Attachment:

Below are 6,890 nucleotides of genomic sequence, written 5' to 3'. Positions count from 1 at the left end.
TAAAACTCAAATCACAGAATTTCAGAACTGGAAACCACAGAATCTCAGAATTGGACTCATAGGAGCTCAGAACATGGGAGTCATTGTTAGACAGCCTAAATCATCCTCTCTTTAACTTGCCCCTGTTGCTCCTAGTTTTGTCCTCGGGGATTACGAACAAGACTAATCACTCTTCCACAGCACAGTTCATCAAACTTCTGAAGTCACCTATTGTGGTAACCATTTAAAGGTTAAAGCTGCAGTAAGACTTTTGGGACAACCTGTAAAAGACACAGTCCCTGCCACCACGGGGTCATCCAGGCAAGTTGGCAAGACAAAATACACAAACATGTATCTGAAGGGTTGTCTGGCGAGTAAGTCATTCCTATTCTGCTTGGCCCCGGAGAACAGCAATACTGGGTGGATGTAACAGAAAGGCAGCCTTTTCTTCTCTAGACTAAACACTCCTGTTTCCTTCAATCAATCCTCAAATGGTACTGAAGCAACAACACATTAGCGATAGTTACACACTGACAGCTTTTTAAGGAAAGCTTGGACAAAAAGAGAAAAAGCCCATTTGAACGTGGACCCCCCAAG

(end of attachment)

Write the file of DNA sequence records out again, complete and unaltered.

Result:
Below are 6,890 nucleotides of genomic sequence, written 5' to 3'. Positions count from 1 at the left end.
TAAAACTCAAATCACAGAATTTCAGAACTGGAAACCACAGAATCTCAGAATTGGACTCATAGGAGCTCAGAACATGGGAGTCATTGTTAGACAGCCTAAATCATCCTCTCTTTAACTTGCCCCTGTTGCTCCTAGTTTTGTCCTCGGGGATTACGAACAAGACTAATCACTCTTCCACAGCACAGTTCATCAAACTTCTGAAGTCACCTATTGTGGTAACCATTTAAAGGTTAAAGCTGCAGTAAGACTTTTGGGACAACCTGTAAAAGACACAGTCCCTGCCACCACGGGGTCATCCAGGCAAGTTGGCAAGACAAAATACACAAACATGTATCTGAAGGGTTGTCTGGCGAGTAAGTCATTCCTATTCTGCTTGGCCCCGGAGAACAGCAATACTGGGTGGATGTAACAGAAAGGCAGCCTTTTCTTCTCTAGACTAAACACTCCTGTTTCCTTCAATCAATCCTCAAATGGTACTGAAGCAACAACACATTAGCGATAGTTACACACTGACAGCTTTTTAAGGAAAGCTTGGACAAAAAGAGAAAAAGCCCATTTGAACGTGGACCCCCCAAG